Operating under such difficult operational circumstances coupled with United States downing of an Iranian airbus Ayatollah Rafsanjani was fortunate enough to face new demands from IRGC Chief Mohsen Rezai. According to Ayatollah Rafsanjani, towards the end of the war, Rezai approached Ayatollah Rafsanjani with "a strange list" of military demands in order to continue the war effort. Ayatollah Rafsanjani tells Rezai that he is incapable of providing for such needs and recommends that he writes the demands in a letter to Grand Ayatollah Khomeini. The letter which was written sometimes before July 16, 1988 and first disclosed to the public in 2001 by Grand Ayatollah Montazeri, shows that Rezai had confessed that there would be no victory in the next five years unless almost unlimited resources are directed to the IRGC and the regular military, that Iran develops a nuclear bomb and manages to force the United States to leave the Persian Gulf! Rezai's letter is quoted in Grand Ayatollah Khomeini's secret letter to the clerical establishment which is asked to prepare the public for Iran's acceptance of the end of the war with Iraq.

The issue of the end of the war with Iraq shows that the Islamic Republic was defeated in the war because it failed to achieve its strategic objectives be it "eradication of discord", "victory", or for that matter "a victory." But had it not been for Ayatollah Rafsanjani's manipulation of Rezai, Grand Ayatollah Khomeini would not have discovered the dire realities of the war which could not be won without the unlimited resources asked for by the IRGC.

Another chalice of poison in the waiting?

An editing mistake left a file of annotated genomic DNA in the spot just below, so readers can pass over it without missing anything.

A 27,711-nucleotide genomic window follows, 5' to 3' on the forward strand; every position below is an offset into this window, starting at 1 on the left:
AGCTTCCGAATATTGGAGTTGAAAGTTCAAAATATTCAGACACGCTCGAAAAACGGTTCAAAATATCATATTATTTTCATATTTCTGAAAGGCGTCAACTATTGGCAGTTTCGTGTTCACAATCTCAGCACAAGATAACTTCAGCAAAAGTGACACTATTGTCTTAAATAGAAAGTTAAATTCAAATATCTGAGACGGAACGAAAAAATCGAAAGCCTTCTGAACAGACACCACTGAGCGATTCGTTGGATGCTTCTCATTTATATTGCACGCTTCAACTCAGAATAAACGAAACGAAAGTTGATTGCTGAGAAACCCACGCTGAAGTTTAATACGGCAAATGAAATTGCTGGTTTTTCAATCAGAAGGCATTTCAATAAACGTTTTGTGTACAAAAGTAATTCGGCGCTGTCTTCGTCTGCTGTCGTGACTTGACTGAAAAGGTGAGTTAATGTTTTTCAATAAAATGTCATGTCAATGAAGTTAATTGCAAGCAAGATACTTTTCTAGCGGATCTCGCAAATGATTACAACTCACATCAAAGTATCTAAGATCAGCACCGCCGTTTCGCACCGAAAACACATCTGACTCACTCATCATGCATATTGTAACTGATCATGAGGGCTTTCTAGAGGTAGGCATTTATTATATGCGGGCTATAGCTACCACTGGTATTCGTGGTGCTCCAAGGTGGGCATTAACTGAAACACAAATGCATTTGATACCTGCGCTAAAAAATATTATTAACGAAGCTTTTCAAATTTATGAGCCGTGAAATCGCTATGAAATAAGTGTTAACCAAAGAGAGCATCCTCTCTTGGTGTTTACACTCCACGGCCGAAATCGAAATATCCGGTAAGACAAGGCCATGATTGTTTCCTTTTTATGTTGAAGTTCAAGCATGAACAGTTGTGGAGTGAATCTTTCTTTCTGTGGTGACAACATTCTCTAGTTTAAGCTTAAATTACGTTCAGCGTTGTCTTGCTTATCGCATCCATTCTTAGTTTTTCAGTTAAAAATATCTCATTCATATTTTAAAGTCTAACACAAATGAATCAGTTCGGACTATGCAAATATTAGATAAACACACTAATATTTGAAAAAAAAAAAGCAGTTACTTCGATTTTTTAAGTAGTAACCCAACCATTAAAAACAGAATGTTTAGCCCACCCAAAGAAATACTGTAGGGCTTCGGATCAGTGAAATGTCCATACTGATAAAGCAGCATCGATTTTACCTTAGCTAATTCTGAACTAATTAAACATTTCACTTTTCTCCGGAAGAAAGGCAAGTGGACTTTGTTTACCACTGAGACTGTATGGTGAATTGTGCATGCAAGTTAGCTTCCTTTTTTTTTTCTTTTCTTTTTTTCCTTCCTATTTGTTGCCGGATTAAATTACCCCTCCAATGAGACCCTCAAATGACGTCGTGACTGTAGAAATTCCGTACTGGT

Thirty years after the end of the war with Iraq the leadership of the Islamic Republic faces many of the same challenges that it faced during the war with Iraq. The revolutionary leadership is combining the greatest degree of unpreparedness for war with the greatest degree of provocations against regional countries and great powers alike. Threats of annihilation of Israel, ideological competition with Sunni Arab states, systematic provocations against the United States military in Afghanistan and Iraq, along with the Islamic Republic's nuclear program which is suspected of having a military dimension have left Iran diplomatically isolated and friendless in a dangerous world. Every single day political factions and these days also the Revolutionary Guards, sacrifice Iran's national interests on the altar of narrow factional interests. Another chalice of poison may be in the waiting for the political leadership of the Islamic Republic, but as always the broader Iranian public will also pay a very high price. This time, not even Ayatollah Rafsanjani may be capable of defending the regime against its own mismanagement.

Ali Alfoneh is a resident fellow at AEI.

Photo Credit: iStockphoto/mtrommer

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About the Author

 

Ali
Alfoneh
  • Ali Alfoneh's research areas include civil-military relations in Iran with a special focus on the role of the Islamic Revolutionary Guards Corps in the Islamic Republic. Mr. Alfoneh has been a research fellow at the Institute for Strategy at the Royal Danish Defence College and has taught political economy at the Centre for Middle Eastern Studies at the University of Southern Denmark.